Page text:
- The Good: Literary portraits of an indigenous family; breaking the cycle of generational trauma
- The Bad: On the depressing side, so prepare yourself
- The Literary: Blurs the lines between short stories and a novel; Kiowa, Cherokee, and Spanish words throughout
Ever Geimausaddle and his family make the best lives they can for themselves and their children, but a cycle of multigenerational trauma persists. After being beaten up by dishonest cops, Ever’s father develops sudden kidney failure, and his mother must struggle to provide for the family. Ever isn’t sure where the rage inside him comes from, but he’s often angry at everyone.
Set against the backdrop of rural Oklahoma, Calling for a Blanket Dance does a lot in such a short book. It’s an open and honest portrayal of poverty, drug use, and violence. In the way of literary fiction, it’s depressingly familiar. But the structure of the novel breaks up the story in such a way that you are pulled into each character’s point of view.
Let me explain. The book is almost a set of short stories, strung together chronologically, each from a different character’s perspective, though they all center around Ever. The voices are distinct and quite beautifully drawn, and as reader you are easily caught up in the drama and motivations of each character.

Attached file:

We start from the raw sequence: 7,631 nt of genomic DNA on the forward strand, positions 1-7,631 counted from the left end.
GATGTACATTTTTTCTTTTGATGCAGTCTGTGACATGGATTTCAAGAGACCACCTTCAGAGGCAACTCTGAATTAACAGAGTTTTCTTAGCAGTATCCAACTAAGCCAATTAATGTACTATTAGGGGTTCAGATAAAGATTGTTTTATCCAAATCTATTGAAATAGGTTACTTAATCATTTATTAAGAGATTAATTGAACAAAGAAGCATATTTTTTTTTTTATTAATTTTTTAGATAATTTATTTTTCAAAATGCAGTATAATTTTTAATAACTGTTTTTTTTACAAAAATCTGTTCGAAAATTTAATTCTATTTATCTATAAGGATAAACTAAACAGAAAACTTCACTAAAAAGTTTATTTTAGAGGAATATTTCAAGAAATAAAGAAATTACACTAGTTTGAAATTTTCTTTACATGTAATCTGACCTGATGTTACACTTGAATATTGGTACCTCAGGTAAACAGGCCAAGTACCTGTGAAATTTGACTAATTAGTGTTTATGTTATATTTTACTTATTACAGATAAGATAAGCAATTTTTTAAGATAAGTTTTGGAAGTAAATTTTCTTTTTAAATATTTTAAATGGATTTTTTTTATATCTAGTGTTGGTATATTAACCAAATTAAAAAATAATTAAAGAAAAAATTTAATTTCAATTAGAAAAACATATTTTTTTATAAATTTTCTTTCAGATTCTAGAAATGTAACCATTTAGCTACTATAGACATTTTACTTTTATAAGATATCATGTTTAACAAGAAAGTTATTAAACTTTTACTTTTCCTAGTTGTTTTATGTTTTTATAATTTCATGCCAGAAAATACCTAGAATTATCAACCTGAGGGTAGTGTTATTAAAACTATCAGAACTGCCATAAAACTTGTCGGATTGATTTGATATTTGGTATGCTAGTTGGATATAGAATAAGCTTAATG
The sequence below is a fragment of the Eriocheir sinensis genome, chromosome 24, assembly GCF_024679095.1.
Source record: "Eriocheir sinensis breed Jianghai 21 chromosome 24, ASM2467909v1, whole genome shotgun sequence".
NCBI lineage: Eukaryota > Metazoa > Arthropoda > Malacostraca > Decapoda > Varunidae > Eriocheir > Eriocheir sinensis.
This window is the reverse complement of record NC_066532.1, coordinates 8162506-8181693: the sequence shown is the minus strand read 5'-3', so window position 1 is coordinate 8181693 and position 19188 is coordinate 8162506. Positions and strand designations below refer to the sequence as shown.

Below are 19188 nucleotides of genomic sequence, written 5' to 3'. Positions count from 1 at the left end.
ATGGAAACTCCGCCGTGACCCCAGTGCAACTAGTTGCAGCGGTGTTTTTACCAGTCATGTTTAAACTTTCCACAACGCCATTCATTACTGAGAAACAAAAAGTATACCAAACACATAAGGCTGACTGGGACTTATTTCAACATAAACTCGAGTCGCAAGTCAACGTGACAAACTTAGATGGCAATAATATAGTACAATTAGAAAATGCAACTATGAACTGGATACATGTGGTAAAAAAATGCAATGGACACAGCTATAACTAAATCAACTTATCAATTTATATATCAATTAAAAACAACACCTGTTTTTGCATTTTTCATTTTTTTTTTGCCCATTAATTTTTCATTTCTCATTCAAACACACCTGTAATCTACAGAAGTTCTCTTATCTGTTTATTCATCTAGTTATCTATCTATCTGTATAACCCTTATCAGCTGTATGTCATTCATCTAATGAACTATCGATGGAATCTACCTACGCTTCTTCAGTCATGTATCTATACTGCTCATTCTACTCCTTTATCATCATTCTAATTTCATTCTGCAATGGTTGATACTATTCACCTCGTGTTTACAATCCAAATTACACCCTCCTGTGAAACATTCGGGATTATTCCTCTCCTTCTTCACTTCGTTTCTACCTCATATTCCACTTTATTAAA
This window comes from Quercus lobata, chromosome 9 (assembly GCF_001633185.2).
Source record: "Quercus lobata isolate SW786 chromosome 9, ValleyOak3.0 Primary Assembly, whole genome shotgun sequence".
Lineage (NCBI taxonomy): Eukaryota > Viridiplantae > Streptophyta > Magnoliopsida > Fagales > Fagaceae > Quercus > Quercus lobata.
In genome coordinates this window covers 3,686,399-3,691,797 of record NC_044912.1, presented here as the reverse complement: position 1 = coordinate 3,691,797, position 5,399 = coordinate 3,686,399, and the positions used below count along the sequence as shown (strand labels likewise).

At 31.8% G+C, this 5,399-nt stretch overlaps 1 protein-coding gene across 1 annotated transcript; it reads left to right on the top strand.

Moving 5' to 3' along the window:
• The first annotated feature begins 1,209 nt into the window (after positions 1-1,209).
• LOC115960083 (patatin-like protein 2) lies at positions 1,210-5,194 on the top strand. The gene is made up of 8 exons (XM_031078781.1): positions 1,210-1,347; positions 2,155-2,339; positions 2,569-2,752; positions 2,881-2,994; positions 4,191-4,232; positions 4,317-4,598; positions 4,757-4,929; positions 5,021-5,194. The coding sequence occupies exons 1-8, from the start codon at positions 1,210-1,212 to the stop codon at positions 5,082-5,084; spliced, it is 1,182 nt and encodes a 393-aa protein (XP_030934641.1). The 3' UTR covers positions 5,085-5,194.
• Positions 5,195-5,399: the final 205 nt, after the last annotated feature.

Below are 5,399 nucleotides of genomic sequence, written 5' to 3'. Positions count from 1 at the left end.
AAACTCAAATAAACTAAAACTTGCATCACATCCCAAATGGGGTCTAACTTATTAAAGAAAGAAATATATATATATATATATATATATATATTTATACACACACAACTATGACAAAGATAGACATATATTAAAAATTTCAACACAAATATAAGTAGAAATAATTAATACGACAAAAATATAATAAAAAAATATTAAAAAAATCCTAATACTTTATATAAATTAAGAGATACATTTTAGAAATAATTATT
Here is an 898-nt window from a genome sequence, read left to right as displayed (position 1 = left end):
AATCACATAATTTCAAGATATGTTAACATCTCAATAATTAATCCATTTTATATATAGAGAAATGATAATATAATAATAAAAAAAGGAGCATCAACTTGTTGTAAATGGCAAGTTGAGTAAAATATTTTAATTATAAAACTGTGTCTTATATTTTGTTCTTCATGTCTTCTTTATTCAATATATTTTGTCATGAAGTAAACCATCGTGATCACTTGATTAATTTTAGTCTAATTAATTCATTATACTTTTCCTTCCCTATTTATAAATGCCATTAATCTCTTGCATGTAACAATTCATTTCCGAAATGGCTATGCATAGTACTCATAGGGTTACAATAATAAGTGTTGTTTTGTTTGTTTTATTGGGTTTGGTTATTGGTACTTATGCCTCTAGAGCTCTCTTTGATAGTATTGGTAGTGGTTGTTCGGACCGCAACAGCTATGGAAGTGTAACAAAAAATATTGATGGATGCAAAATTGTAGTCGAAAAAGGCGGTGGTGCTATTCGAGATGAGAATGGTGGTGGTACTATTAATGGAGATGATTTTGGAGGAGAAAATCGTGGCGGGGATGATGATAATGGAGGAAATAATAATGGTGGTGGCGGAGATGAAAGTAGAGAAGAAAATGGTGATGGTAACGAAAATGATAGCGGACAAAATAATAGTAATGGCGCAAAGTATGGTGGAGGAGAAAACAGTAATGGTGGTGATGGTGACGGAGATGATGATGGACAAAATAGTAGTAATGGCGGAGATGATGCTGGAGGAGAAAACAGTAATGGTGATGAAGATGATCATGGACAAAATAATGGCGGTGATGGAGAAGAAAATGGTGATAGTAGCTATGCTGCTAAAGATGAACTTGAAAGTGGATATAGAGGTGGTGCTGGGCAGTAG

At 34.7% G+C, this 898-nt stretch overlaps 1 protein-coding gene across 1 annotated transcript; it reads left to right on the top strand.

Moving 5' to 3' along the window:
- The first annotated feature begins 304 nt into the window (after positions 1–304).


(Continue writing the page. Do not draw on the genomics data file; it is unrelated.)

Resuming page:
Ever’s Cherokee grandmother is worried about Ever since he witnessed the violence against his father as a baby, which means he’s likely cursed. She belittles her daughter’s decisions, especially her to move from Lawton to Tahlequah, a move she thinks will saves the family.
Ever’s grandfather, an absent drunk, stops drinking overnight when he’s given six months to live, and instead focuses on connecting with Ever though his heritage and traditional gourd dances. But neither Ever’s grandmother nor his grandfather are perfect people, and they slip into old habits, hold onto old grudges, and refuse to be honest with their own children.
What I mean to say is the characters are distinct portraits, tragically real. The prose is unadorned, laying the truth bare. Depending on the character’s heritage, Kiowa, Cherokee, or Mexican, the storyteller peppers their language with indigenous or Spanish words. And as a young man, Ever struggles with reconciling his three primary heritages.
It’s heartbreaking, but in their rawness the stories are also strangely uplifting. Highly recommend for fans of literary fiction that are interested in modern Indigenous stories!